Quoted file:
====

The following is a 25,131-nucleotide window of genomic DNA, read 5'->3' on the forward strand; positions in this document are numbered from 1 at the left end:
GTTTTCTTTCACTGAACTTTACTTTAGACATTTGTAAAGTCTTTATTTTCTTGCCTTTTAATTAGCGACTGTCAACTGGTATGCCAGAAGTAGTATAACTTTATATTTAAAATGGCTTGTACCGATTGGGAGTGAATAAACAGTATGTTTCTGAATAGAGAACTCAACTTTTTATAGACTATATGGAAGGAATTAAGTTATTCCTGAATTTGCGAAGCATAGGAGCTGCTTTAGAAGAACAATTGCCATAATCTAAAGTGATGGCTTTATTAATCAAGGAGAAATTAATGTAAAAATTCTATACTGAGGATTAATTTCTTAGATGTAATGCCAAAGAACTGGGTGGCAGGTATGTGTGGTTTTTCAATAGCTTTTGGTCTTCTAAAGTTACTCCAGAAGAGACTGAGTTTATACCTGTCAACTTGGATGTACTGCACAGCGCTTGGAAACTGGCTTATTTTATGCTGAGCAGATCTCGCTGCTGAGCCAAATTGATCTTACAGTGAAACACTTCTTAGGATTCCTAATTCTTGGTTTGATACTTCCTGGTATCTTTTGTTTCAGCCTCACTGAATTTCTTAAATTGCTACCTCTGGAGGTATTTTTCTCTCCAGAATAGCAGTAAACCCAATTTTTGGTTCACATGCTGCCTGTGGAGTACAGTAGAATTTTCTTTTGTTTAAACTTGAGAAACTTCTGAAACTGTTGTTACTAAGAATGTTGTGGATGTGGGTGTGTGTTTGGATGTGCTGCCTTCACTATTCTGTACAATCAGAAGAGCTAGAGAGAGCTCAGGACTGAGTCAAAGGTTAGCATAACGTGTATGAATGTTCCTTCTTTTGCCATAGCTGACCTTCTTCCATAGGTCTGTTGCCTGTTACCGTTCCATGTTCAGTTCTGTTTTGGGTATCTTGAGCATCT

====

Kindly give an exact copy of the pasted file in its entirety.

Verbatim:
The following is a 25,131-nucleotide window of genomic DNA, read 5'->3' on the forward strand; positions in this document are numbered from 1 at the left end:
GTTTTCTTTCACTGAACTTTACTTTAGACATTTGTAAAGTCTTTATTTTCTTGCCTTTTAATTAGCGACTGTCAACTGGTATGCCAGAAGTAGTATAACTTTATATTTAAAATGGCTTGTACCGATTGGGAGTGAATAAACAGTATGTTTCTGAATAGAGAACTCAACTTTTTATAGACTATATGGAAGGAATTAAGTTATTCCTGAATTTGCGAAGCATAGGAGCTGCTTTAGAAGAACAATTGCCATAATCTAAAGTGATGGCTTTATTAATCAAGGAGAAATTAATGTAAAAATTCTATACTGAGGATTAATTTCTTAGATGTAATGCCAAAGAACTGGGTGGCAGGTATGTGTGGTTTTTCAATAGCTTTTGGTCTTCTAAAGTTACTCCAGAAGAGACTGAGTTTATACCTGTCAACTTGGATGTACTGCACAGCGCTTGGAAACTGGCTTATTTTATGCTGAGCAGATCTCGCTGCTGAGCCAAATTGATCTTACAGTGAAACACTTCTTAGGATTCCTAATTCTTGGTTTGATACTTCCTGGTATCTTTTGTTTCAGCCTCACTGAATTTCTTAAATTGCTACCTCTGGAGGTATTTTTCTCTCCAGAATAGCAGTAAACCCAATTTTTGGTTCACATGCTGCCTGTGGAGTACAGTAGAATTTTCTTTTGTTTAAACTTGAGAAACTTCTGAAACTGTTGTTACTAAGAATGTTGTGGATGTGGGTGTGTGTTTGGATGTGCTGCCTTCACTATTCTGTACAATCAGAAGAGCTAGAGAGAGCTCAGGACTGAGTCAAAGGTTAGCATAACGTGTATGAATGTTCCTTCTTTTGCCATAGCTGACCTTCTTCCATAGGTCTGTTGCCTGTTACCGTTCCATGTTCAGTTCTGTTTTGGGTATCTTGAGCATCT